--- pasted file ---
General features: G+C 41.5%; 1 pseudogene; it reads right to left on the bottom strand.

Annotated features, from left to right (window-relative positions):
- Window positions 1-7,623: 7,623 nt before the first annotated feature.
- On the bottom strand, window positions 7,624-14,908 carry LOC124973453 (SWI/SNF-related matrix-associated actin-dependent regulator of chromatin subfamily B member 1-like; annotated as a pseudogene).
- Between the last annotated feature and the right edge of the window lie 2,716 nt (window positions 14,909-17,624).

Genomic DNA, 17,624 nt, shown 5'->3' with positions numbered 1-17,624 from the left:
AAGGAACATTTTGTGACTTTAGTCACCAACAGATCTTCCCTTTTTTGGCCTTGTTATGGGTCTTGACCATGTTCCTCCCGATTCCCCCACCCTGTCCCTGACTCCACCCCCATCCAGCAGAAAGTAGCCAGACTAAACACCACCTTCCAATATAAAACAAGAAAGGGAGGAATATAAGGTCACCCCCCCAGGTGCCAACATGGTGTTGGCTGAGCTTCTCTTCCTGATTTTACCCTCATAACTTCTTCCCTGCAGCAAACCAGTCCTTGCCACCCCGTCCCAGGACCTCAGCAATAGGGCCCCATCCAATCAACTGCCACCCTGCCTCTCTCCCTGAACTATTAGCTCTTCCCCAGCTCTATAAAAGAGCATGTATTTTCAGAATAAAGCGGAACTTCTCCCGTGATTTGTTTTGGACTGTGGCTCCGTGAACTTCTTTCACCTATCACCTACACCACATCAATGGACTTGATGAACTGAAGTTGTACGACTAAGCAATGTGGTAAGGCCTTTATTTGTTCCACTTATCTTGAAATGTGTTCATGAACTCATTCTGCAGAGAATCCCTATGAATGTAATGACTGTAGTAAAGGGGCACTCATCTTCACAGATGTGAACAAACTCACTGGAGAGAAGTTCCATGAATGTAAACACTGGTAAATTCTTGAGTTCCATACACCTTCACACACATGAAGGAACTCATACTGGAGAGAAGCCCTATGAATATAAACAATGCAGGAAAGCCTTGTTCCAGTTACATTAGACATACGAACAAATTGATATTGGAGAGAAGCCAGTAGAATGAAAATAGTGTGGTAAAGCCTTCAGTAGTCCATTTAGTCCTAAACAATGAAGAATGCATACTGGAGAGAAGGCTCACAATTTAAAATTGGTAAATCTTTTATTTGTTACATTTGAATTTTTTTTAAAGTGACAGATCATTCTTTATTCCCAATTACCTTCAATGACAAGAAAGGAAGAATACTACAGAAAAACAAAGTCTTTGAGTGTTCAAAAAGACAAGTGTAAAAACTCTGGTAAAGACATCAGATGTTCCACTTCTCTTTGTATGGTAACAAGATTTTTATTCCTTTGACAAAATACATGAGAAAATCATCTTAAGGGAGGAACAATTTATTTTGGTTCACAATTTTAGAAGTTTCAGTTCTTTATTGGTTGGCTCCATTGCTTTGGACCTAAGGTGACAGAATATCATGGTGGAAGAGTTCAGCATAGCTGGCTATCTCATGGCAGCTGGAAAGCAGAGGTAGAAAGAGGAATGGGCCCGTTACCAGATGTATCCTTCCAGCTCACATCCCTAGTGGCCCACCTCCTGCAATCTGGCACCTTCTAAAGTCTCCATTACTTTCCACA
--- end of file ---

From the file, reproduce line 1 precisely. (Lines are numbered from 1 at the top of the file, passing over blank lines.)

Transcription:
General features: G+C 41.5%; 1 pseudogene; it reads right to left on the bottom strand.